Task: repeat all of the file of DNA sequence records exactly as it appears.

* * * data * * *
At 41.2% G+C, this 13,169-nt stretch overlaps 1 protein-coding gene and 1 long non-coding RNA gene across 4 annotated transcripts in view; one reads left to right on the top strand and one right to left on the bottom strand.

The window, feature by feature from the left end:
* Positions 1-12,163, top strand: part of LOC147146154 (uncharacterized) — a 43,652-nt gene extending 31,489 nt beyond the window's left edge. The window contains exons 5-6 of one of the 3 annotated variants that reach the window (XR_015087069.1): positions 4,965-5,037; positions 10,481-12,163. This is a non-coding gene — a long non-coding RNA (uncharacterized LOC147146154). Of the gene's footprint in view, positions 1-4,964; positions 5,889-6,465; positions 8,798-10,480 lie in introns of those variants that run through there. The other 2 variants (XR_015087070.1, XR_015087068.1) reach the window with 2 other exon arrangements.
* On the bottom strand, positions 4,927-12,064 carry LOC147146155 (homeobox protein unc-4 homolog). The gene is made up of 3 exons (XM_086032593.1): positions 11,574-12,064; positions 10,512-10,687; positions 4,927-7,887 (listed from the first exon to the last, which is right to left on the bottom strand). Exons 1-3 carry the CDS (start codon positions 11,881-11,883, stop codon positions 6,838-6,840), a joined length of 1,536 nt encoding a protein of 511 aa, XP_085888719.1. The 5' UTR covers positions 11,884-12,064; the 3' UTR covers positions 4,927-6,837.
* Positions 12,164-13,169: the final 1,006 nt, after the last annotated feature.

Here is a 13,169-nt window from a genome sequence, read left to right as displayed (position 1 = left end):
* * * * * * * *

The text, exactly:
At 41.2% G+C, this 13,169-nt stretch overlaps 1 protein-coding gene and 1 long non-coding RNA gene across 4 annotated transcripts in view; one reads left to right on the top strand and one right to left on the bottom strand.

The window, feature by feature from the left end:
* Positions 1-12,163, top strand: part of LOC147146154 (uncharacterized) — a 43,652-nt gene extending 31,489 nt beyond the window's left edge. The window contains exons 5-6 of one of the 3 annotated variants that reach the window (XR_015087069.1): positions 4,965-5,037; positions 10,481-12,163. This is a non-coding gene — a long non-coding RNA (uncharacterized LOC147146154). Of the gene's footprint in view, positions 1-4,964; positions 5,889-6,465; positions 8,798-10,480 lie in introns of those variants that run through there. The other 2 variants (XR_015087070.1, XR_015087068.1) reach the window with 2 other exon arrangements.
* On the bottom strand, positions 4,927-12,064 carry LOC147146155 (homeobox protein unc-4 homolog). The gene is made up of 3 exons (XM_086032593.1): positions 11,574-12,064; positions 10,512-10,687; positions 4,927-7,887 (listed from the first exon to the last, which is right to left on the bottom strand). Exons 1-3 carry the CDS (start codon positions 11,881-11,883, stop codon positions 6,838-6,840), a joined length of 1,536 nt encoding a protein of 511 aa, XP_085888719.1. The 5' UTR covers positions 11,884-12,064; the 3' UTR covers positions 4,927-6,837.
* Positions 12,164-13,169: the final 1,006 nt, after the last annotated feature.

Here is a 13,169-nt window from a genome sequence, read left to right as displayed (position 1 = left end):